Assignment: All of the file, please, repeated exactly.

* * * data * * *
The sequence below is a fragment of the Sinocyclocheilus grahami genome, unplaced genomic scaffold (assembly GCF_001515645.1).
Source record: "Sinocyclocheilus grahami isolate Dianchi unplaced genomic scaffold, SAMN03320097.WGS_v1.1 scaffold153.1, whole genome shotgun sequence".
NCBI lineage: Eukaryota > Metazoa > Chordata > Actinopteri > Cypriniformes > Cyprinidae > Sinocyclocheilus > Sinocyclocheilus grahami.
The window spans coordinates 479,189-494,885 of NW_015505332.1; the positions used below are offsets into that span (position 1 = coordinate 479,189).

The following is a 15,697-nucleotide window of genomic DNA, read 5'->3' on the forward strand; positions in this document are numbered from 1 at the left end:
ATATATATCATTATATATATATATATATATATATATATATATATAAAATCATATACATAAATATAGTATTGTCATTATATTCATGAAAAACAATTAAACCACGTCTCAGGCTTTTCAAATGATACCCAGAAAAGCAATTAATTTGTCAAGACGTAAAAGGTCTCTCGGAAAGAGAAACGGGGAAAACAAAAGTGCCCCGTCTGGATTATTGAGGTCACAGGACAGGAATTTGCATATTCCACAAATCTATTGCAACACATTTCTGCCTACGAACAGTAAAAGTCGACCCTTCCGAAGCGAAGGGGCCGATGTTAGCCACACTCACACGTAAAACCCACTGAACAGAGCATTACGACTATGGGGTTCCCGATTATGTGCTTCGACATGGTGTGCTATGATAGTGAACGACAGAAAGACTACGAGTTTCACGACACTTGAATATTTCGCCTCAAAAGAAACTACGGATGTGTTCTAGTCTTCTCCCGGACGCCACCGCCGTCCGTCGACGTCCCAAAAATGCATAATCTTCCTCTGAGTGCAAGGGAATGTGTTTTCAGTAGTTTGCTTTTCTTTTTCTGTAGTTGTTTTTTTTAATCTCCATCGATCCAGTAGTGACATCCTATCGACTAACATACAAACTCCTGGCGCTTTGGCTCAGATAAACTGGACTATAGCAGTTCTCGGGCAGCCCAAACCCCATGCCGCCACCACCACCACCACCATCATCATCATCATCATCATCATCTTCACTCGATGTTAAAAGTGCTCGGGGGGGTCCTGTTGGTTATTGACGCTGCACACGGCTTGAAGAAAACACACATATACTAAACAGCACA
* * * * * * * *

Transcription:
The sequence below is a fragment of the Sinocyclocheilus grahami genome, unplaced genomic scaffold (assembly GCF_001515645.1).
Source record: "Sinocyclocheilus grahami isolate Dianchi unplaced genomic scaffold, SAMN03320097.WGS_v1.1 scaffold153.1, whole genome shotgun sequence".
NCBI lineage: Eukaryota > Metazoa > Chordata > Actinopteri > Cypriniformes > Cyprinidae > Sinocyclocheilus > Sinocyclocheilus grahami.
The window spans coordinates 479,189-494,885 of NW_015505332.1; the positions used below are offsets into that span (position 1 = coordinate 479,189).

The following is a 15,697-nucleotide window of genomic DNA, read 5'->3' on the forward strand; positions in this document are numbered from 1 at the left end:
ATATATATCATTATATATATATATATATATATATATATATATATAAAATCATATACATAAATATAGTATTGTCATTATATTCATGAAAAACAATTAAACCACGTCTCAGGCTTTTCAAATGATACCCAGAAAAGCAATTAATTTGTCAAGACGTAAAAGGTCTCTCGGAAAGAGAAACGGGGAAAACAAAAGTGCCCCGTCTGGATTATTGAGGTCACAGGACAGGAATTTGCATATTCCACAAATCTATTGCAACACATTTCTGCCTACGAACAGTAAAAGTCGACCCTTCCGAAGCGAAGGGGCCGATGTTAGCCACACTCACACGTAAAACCCACTGAACAGAGCATTACGACTATGGGGTTCCCGATTATGTGCTTCGACATGGTGTGCTATGATAGTGAACGACAGAAAGACTACGAGTTTCACGACACTTGAATATTTCGCCTCAAAAGAAACTACGGATGTGTTCTAGTCTTCTCCCGGACGCCACCGCCGTCCGTCGACGTCCCAAAAATGCATAATCTTCCTCTGAGTGCAAGGGAATGTGTTTTCAGTAGTTTGCTTTTCTTTTTCTGTAGTTGTTTTTTTTAATCTCCATCGATCCAGTAGTGACATCCTATCGACTAACATACAAACTCCTGGCGCTTTGGCTCAGATAAACTGGACTATAGCAGTTCTCGGGCAGCCCAAACCCCATGCCGCCACCACCACCACCACCATCATCATCATCATCATCATCATCTTCACTCGATGTTAAAAGTGCTCGGGGGGGTCCTGTTGGTTATTGACGCTGCACACGGCTTGAAGAAAACACACATATACTAAACAGCACA